Maltose, also called malt sugar, is a disaccharide. It is found in germinating malt. It is made up of two glucose molecules bound together. It is only about 30% as sweet as ordinary sugar, but it has a very high glycemic index of 105 making it unsuitable for diabetics.
It is not an important sugar and is not really useful as a sweetener. It is the main carbohydrate found in beer.
It is used as a sugar in bread making. Like any sugar it feeds the yeast which produces gas and helps the bread to rise. But unlike ordinary sugar, it is less sweet, and works better with the flour than sucrose. It is also used in the production of beer and in the food industry it extends the shelf life of certain products. It is not used as a sweetener on it's own, it is not sweet enough.
None really over any other sugar.
Not suitable for diabetics. Harmful to teeth. It can be 'hidden' in a lot of foods that do not taste particularly sweet, like bagels etc. But it is very high glycemic so it is important for diabetics to be aware of it's presence.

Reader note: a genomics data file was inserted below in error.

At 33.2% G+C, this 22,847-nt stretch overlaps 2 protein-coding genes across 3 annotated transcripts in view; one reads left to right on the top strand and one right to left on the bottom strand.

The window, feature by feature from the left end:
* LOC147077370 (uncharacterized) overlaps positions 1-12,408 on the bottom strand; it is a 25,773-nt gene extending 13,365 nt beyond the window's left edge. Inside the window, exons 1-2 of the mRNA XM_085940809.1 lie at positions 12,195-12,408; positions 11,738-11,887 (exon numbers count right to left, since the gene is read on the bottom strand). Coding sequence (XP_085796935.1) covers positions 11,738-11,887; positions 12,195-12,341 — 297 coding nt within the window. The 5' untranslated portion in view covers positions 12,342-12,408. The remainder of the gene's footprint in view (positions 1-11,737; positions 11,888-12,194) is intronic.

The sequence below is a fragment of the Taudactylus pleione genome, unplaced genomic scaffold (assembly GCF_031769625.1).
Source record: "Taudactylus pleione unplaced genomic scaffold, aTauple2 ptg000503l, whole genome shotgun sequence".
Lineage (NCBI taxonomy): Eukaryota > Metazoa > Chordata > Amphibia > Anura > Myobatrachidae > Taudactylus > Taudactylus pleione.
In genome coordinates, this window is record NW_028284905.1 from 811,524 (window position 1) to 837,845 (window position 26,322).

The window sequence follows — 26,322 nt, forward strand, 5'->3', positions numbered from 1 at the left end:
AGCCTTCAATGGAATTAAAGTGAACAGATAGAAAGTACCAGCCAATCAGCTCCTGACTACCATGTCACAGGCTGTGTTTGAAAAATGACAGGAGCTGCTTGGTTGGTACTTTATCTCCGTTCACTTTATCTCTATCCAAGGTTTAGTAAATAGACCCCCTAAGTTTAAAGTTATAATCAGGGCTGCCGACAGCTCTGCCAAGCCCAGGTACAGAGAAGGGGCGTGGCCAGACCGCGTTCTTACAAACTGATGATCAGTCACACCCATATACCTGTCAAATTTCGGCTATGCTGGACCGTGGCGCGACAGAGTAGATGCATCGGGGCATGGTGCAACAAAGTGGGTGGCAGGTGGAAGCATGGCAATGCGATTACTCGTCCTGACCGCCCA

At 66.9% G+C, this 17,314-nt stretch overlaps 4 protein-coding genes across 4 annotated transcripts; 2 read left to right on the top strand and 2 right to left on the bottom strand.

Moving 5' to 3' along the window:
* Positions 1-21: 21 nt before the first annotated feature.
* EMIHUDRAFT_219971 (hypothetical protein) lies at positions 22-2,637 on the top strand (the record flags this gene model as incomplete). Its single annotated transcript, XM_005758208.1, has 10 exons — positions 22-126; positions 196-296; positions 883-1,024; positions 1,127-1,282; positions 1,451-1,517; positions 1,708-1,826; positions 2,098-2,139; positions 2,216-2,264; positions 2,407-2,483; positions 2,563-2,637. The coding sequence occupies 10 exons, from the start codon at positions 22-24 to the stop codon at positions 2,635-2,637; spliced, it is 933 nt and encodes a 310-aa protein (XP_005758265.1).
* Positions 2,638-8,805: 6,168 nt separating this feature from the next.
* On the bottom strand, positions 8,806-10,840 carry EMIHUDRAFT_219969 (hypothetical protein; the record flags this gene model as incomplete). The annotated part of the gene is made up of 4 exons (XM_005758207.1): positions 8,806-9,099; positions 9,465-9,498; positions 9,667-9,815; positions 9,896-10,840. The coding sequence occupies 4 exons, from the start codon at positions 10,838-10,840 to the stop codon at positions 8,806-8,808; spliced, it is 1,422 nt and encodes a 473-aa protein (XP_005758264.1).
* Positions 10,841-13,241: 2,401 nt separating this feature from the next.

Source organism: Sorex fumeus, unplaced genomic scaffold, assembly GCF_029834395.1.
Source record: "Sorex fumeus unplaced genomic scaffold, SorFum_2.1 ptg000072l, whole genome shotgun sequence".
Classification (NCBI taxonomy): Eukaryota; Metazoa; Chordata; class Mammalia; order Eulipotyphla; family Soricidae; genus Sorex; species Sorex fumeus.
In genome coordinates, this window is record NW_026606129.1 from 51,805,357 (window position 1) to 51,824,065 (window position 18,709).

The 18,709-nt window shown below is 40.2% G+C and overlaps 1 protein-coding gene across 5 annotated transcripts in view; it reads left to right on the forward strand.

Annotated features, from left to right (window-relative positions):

Produced by germinating grains, usually barley. The grain is soaked and allowed to sprout. The malted barley is added to a slurry of water and starch and cooked.
Not usually sold on its own. Sometimes sold as a syrup. A powdered form is also used in the food industry.
It is an important component in the production of beer. However most beers contains very little Maltose as most of it is converted into alcohol during the brewing process. Beers advertised as low carb will contain almost none, and will usually have a 'dry' flavor.
Does not require approval.
Conclusions and Summary:
Malt sugar does not have any special value as a sweetener. It has a high glycemic index so diabetics need to be aware of its presence in food. Mainly found in small quantities in beer. It is the main sugar in Barley Malt Syrup.
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